Author Archives: katiequirkauthor

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YA–why the genre distinction?

An interview done by Scott Simon on NPR with author Claire Messud about her novel, The Burning Girl, recently caught my attention. The novel is a story of adolescent friendship, but it’s not labeled as YA. This distinction had me … Continue reading

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Character Transformation and Writing

Last week I wrote about “windows” and “mirrors” in creative writing, and how travel–or really any experience with difference, even in own neighborhood–can challenge our expectations about the world and provide great fuel for writing. This week I want to … Continue reading

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Writing and Travel

Folks talk about creative writing providing windows and mirrors: stories that allow us to feel and experience another’s context or perspective (windows) and tales that help us better understand ourselves (mirrors). I tend to gravitate toward writing that offers me … Continue reading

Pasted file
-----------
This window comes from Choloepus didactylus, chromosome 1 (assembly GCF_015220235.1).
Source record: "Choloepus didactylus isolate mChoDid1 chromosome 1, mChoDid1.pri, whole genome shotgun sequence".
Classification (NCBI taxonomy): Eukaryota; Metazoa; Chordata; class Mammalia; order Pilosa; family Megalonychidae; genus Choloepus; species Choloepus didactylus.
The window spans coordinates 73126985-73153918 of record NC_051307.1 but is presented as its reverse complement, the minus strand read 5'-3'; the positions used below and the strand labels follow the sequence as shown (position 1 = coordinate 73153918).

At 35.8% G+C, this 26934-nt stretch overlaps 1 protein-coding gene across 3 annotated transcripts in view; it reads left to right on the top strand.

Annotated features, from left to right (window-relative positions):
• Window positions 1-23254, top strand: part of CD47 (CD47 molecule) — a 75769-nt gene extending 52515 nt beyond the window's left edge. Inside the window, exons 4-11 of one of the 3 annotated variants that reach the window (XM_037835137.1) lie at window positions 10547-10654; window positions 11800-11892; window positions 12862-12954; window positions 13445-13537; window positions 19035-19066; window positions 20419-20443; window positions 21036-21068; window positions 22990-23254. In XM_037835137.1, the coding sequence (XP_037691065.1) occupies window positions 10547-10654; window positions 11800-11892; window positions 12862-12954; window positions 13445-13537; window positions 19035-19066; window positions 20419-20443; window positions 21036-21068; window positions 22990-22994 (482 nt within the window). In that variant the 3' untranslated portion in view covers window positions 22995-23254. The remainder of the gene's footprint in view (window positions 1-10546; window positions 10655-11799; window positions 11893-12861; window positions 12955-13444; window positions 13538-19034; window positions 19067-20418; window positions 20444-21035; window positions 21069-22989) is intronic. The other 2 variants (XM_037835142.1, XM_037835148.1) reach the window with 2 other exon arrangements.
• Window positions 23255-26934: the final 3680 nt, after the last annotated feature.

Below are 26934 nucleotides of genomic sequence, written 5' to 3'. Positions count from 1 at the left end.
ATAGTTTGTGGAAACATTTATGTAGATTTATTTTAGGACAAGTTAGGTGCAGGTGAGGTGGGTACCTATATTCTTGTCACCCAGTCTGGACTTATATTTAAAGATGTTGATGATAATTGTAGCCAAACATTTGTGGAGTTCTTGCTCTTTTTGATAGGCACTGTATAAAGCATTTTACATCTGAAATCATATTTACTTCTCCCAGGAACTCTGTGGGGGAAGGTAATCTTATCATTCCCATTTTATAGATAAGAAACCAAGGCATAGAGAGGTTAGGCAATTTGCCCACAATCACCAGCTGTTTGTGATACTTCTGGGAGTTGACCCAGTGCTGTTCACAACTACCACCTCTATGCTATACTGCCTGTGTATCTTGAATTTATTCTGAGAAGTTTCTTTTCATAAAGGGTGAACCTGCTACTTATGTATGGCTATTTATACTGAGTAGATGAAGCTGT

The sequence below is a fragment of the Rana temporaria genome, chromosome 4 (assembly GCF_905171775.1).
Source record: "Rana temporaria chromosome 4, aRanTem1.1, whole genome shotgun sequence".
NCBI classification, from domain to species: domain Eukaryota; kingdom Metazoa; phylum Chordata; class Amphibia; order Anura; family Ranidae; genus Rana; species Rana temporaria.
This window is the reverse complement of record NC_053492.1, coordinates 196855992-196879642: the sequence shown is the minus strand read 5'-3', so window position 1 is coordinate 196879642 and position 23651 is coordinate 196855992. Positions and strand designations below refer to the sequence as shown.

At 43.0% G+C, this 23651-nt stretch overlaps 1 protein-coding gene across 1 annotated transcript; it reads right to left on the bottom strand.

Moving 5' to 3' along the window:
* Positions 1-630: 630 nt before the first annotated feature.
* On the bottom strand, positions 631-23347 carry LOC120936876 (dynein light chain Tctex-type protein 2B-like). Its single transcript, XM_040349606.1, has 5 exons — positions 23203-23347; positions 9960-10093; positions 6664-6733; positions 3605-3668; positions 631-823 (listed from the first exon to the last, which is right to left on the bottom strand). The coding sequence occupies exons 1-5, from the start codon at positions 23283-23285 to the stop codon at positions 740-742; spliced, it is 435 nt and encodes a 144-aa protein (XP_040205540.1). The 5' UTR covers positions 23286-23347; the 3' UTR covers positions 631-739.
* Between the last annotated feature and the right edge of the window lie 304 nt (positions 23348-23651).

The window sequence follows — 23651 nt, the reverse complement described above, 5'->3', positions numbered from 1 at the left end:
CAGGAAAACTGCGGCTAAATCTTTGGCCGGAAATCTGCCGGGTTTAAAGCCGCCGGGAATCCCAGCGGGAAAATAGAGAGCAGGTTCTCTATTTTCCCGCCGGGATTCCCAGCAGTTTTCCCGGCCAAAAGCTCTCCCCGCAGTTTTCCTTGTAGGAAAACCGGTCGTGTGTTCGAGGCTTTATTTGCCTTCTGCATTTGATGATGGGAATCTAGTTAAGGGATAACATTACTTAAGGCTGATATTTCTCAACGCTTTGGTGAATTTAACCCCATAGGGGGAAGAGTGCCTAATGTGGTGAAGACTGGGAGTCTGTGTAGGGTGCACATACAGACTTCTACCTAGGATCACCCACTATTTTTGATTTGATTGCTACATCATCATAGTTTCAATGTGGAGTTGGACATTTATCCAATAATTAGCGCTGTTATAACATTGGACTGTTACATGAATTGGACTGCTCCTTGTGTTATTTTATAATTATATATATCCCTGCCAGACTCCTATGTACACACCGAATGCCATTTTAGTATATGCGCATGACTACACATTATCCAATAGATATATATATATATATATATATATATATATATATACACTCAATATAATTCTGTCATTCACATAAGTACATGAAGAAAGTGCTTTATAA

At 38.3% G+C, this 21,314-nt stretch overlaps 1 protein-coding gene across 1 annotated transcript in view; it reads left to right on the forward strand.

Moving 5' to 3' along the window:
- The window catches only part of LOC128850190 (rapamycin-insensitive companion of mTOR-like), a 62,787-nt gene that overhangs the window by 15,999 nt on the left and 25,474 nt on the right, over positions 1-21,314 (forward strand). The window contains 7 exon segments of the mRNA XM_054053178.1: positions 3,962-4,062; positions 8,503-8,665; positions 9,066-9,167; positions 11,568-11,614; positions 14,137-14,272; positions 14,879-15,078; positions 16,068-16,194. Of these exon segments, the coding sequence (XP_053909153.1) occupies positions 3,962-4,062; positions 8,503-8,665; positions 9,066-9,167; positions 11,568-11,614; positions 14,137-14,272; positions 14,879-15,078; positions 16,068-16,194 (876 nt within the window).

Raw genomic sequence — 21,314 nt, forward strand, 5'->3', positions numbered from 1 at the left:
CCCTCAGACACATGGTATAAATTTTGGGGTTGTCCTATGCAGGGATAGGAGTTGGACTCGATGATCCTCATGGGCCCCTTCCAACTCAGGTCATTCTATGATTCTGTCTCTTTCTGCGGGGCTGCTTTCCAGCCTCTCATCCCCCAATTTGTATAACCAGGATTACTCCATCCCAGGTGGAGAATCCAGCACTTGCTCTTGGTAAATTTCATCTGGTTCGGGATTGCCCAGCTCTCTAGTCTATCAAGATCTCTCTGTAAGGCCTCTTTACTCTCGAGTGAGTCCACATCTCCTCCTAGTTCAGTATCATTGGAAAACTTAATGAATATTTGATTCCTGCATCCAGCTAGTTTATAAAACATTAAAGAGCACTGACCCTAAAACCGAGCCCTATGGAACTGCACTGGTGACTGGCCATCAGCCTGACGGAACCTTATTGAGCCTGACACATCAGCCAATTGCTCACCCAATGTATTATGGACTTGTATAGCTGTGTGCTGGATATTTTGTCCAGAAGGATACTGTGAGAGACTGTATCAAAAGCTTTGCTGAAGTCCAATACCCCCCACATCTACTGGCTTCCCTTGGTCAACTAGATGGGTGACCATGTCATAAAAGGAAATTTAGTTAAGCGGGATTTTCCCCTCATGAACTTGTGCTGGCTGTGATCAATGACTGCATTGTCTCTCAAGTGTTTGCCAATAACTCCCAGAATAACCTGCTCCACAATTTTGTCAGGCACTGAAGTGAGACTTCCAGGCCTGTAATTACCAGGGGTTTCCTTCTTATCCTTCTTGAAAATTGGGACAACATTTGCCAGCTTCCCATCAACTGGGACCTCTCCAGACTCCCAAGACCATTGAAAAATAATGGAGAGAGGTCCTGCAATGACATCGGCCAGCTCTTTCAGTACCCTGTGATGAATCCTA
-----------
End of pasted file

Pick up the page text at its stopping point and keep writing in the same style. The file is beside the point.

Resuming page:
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Our year in graphic novels

I recently published an essay in The Washington Post about my family’s year in graphic novels. Why graphic novels? For me, as a lover of libraries, one of the big limitations that comes with living in a less developed country … Continue reading

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Learning Spanish in Guatemala

As many of you know, my family just spent the last year in Central America. Living abroad has always been a boon for my writing, exposing me to new potential settings for books (imagine staring down into a volcanic caldera … Continue reading

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Soccer, the Central American Way

Traveling or living abroad often provides great fodder for writing. New cultural contexts, languages and even natural settings provide us with fresh eyes on the world and on assumptions we make about how things ought to be done. A Girl … Continue reading

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From a Tanzanian Village to Mumbai

Readers of A Girl Called Problem often ask me about my friend Modesta, the woman I dedicated the novel to and whom I introduce at the end of the book in my author’s note. Modesta was one of many village … Continue reading

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